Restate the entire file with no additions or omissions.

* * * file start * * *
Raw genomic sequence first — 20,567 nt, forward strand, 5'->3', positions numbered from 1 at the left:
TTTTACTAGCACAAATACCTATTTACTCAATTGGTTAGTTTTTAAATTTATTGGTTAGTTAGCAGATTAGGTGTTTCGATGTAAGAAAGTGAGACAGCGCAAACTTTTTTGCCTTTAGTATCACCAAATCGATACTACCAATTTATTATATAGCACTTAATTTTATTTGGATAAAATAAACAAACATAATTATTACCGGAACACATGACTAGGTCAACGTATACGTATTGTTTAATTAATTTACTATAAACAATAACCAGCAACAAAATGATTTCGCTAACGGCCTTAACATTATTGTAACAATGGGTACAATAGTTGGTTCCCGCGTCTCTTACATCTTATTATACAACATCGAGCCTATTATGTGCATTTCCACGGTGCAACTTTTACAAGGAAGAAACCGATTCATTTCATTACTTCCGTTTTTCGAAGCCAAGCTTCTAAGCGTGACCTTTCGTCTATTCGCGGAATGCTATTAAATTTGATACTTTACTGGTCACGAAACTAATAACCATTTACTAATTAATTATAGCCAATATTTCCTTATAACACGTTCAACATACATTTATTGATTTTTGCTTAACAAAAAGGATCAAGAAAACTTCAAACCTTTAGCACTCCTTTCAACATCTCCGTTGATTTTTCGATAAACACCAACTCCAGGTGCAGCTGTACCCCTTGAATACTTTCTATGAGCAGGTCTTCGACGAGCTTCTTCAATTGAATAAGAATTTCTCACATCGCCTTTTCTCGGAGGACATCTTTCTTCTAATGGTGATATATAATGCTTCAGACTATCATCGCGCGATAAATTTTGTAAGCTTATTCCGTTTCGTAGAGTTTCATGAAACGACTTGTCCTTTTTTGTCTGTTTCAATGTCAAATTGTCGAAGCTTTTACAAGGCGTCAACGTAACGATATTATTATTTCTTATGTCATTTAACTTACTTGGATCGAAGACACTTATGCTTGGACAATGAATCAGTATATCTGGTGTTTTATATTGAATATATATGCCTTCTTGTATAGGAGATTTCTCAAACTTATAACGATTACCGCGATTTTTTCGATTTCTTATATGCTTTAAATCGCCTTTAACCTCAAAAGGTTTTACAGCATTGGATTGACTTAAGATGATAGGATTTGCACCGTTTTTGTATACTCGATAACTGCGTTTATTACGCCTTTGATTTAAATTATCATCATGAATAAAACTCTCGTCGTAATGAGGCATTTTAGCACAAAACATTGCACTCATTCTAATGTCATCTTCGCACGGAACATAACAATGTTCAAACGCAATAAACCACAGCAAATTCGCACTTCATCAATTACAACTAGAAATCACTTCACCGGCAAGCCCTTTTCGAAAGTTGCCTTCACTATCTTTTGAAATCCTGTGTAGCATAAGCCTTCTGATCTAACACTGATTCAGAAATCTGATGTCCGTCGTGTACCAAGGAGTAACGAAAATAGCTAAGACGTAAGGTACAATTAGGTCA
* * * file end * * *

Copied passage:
Raw genomic sequence first — 20,567 nt, forward strand, 5'->3', positions numbered from 1 at the left:
TTTTACTAGCACAAATACCTATTTACTCAATTGGTTAGTTTTTAAATTTATTGGTTAGTTAGCAGATTAGGTGTTTCGATGTAAGAAAGTGAGACAGCGCAAACTTTTTTGCCTTTAGTATCACCAAATCGATACTACCAATTTATTATATAGCACTTAATTTTATTTGGATAAAATAAACAAACATAATTATTACCGGAACACATGACTAGGTCAACGTATACGTATTGTTTAATTAATTTACTATAAACAATAACCAGCAACAAAATGATTTCGCTAACGGCCTTAACATTATTGTAACAATGGGTACAATAGTTGGTTCCCGCGTCTCTTACATCTTATTATACAACATCGAGCCTATTATGTGCATTTCCACGGTGCAACTTTTACAAGGAAGAAACCGATTCATTTCATTACTTCCGTTTTTCGAAGCCAAGCTTCTAAGCGTGACCTTTCGTCTATTCGCGGAATGCTATTAAATTTGATACTTTACTGGTCACGAAACTAATAACCATTTACTAATTAATTATAGCCAATATTTCCTTATAACACGTTCAACATACATTTATTGATTTTTGCTTAACAAAAAGGATCAAGAAAACTTCAAACCTTTAGCACTCCTTTCAACATCTCCGTTGATTTTTCGATAAACACCAACTCCAGGTGCAGCTGTACCCCTTGAATACTTTCTATGAGCAGGTCTTCGACGAGCTTCTTCAATTGAATAAGAATTTCTCACATCGCCTTTTCTCGGAGGACATCTTTCTTCTAATGGTGATATATAATGCTTCAGACTATCATCGCGCGATAAATTTTGTAAGCTTATTCCGTTTCGTAGAGTTTCATGAAACGACTTGTCCTTTTTTGTCTGTTTCAATGTCAAATTGTCGAAGCTTTTACAAGGCGTCAACGTAACGATATTATTATTTCTTATGTCATTTAACTTACTTGGATCGAAGACACTTATGCTTGGACAATGAATCAGTATATCTGGTGTTTTATATTGAATATATATGCCTTCTTGTATAGGAGATTTCTCAAACTTATAACGATTACCGCGATTTTTTCGATTTCTTATATGCTTTAAATCGCCTTTAACCTCAAAAGGTTTTACAGCATTGGATTGACTTAAGATGATAGGATTTGCACCGTTTTTGTATACTCGATAACTGCGTTTATTACGCCTTTGATTTAAATTATCATCATGAATAAAACTCTCGTCGTAATGAGGCATTTTAGCACAAAACATTGCACTCATTCTAATGTCATCTTCGCACGGAACATAACAATGTTCAAACGCAATAAACCACAGCAAATTCGCACTTCATCAATTACAACTAGAAATCACTTCACCGGCAAGCCCTTTTCGAAAGTTGCCTTCACTATCTTTTGAAATCCTGTGTAGCATAAGCCTTCTGATCTAACACTGATTCAGAAATCTGATGTCCGTCGTGTACCAAGGAGTAACGAAAATAGCTAAGACGTAAGGTACAATTAGGTCA